After the launch, and maybe a few years after Xfinity Mobile was in production, a new part came into my life that let me know that I was ready to grow and take things to even another level from a people leader standpoint. That's when our HR department sponsored an insights evaluation for the entire team. If you haven't taken the insights evaluation before, let me just walk through what this readout of mine is telling us. This section over here is my less conscious evaluation. This basically means that when I'm by myself, the red bar there is my dominant trait. Red means that I like to get things done. I don't disagree with this. This is exactly how I am when I'm by myself. If you look at the other colors, the yellow means that I'm personable. How personable am I? How well do I talk to others? The green is for how much do you care about people? How deeply do you care about their feelings and their family and their pet? Then the blue has to do with how organized of a person are you. As you can see, when I'm by myself, I really index on red and getting things done. It gets interesting on this conscious persona. This is when you are around others, and the face that you put on when you're not by yourself. As you can see, I'm still very high in the red. Look at that yellow shoot up. That yellow, as far as the personable aspect really starts to flourish when I'm around others, and so does the blue. This didn't come as a complete surprise, because what it means is, in a team environment, I understand that if we really want to get things done, and really support that red aspect of me, I can't do it all alone. I need to coordinate with others. I need to inspire others. Through that I can actually grow as a team and get that need that I have to produce. That shift right there, and through meetings that I would have with colleagues and bosses, led me to really wanting to take on bigger responsibilities. I wanted to take that step next, to not just be the manager of a small to medium-sized team, I wanted to be a leader of an organization. These three points that came out of the insights evaluation, support me wanting to go down that path. Michael is motivated by tests which predominantly involve the group, a relentless drive to competency and effectiveness, and special task teams to interact with. That means I always want to take on new challenges, and I want to go into it with a team.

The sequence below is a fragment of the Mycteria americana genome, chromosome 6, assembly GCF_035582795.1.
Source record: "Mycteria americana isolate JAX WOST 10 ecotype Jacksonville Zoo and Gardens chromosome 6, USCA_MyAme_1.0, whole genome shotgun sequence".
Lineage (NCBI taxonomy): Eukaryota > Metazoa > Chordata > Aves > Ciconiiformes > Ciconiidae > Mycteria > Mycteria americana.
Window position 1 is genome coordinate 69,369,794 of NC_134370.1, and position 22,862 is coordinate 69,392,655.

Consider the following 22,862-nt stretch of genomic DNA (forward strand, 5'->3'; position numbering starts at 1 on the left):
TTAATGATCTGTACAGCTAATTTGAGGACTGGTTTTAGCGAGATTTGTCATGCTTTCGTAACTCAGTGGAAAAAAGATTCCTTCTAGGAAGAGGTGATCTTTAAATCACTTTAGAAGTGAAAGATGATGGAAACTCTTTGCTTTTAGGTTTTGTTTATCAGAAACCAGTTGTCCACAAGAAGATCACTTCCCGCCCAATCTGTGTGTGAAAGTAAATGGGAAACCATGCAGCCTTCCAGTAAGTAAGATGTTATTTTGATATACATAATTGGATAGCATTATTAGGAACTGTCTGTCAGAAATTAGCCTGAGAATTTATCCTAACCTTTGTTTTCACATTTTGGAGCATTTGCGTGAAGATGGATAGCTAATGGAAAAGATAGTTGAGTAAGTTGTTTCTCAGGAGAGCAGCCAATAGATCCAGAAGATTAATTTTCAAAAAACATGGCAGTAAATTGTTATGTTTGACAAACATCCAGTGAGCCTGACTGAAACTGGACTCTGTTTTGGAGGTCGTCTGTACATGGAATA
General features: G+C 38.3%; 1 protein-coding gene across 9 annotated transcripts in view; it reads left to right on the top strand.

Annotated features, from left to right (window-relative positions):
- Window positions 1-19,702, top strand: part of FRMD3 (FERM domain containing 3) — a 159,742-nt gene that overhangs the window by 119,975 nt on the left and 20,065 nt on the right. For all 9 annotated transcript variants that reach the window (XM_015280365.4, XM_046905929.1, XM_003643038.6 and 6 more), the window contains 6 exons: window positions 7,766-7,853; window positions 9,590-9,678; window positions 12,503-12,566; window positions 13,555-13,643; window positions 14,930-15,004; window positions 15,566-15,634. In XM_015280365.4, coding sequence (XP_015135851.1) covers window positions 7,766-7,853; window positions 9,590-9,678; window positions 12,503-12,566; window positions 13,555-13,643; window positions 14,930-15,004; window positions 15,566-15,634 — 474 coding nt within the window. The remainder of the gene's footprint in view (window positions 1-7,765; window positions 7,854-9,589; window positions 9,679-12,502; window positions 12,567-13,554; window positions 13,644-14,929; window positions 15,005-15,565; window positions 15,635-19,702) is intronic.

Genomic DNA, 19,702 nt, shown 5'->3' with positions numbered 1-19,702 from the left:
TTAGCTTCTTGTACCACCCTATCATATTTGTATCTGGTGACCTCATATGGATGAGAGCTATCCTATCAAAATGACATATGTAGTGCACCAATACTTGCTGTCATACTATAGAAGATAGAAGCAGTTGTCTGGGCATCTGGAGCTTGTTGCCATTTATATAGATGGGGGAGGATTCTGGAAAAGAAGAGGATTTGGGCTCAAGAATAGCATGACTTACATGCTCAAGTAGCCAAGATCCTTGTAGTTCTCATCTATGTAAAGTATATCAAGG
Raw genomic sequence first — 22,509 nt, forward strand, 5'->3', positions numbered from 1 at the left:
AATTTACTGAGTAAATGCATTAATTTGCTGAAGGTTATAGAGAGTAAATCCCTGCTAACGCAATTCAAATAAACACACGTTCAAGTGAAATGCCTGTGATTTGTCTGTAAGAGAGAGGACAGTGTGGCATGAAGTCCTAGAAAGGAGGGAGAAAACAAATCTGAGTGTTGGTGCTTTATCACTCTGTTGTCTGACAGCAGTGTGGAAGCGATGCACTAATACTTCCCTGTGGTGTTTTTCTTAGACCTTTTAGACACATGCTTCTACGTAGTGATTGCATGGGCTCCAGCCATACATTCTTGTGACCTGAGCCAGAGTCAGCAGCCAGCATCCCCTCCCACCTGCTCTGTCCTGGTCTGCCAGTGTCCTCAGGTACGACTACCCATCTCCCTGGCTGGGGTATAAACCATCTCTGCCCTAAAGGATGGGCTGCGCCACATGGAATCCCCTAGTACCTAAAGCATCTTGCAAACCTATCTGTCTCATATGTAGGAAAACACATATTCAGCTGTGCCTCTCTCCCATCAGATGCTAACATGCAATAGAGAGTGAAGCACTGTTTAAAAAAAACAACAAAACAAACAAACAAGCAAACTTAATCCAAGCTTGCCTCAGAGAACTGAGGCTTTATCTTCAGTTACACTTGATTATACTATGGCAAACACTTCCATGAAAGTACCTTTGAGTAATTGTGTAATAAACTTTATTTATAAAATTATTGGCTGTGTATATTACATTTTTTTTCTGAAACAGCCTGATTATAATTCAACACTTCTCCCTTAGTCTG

Organizational Leader (2019)

After getting that evaluation, that's when I really started seeking around Comcast for opportunities to be an organizational leader. I wanted to be a leader of leaders. My next big jump at Comcast was to be the head of visual experiences for the Xfinity Stream platform. That's basically the companion application at the time for your cable. Where a lot of people watch cable through cable boxes, and through television, my teams were largely involved with the mobile experience, Android, iOS, Roku, and then the Flex box. This was my new challenge, and a challenge it was. Some parts of this I just wasn't ready for. I'll go through my challenges that I had here. As I got into such a large team, you could only imagine how much you have to be that blue part of the insights exam. You have to be organized. That hasn't always been my strong suite. I went into it ready to go. I had four direct reports. Being a strong people manager, people leader, I knew that one of the main things that I was going to do was give them the attention they need. Here you can see a spread across the four days, everybody got a one-on-one every single week for my four direct reports. Those 4 direct reports had 17 total people that reported to them. Once a month, I would schedule a skip level meeting with my 17 skip levels. Not too much overload. Of course, I need my own one-on-one time with my boss. Once a week, I would get my one-on-one time with my boss. Once a month, I'd get my skip level time with my grand boss or my boss's boss. Twice a month, we would have product reviews. We had to go to them, it was such an important piece of what we did. Because the product moves the product forward, the other very important piece when you're dealing with an application that has millions of users, is the reliability meeting. That was every single Friday, with the highest members of the organization in there. It's just something you can't miss very often. As you can see, the calendar is filling up here. I can't forget about keeping relationships with my peers, and the teams that work adjacent to us, that my teammates need to be able to communicate with. I have to keep that alive. Four meetings throughout the month would be just with those management peers of mine. Then, finally, just random stuff would fill in the blanks for everything else.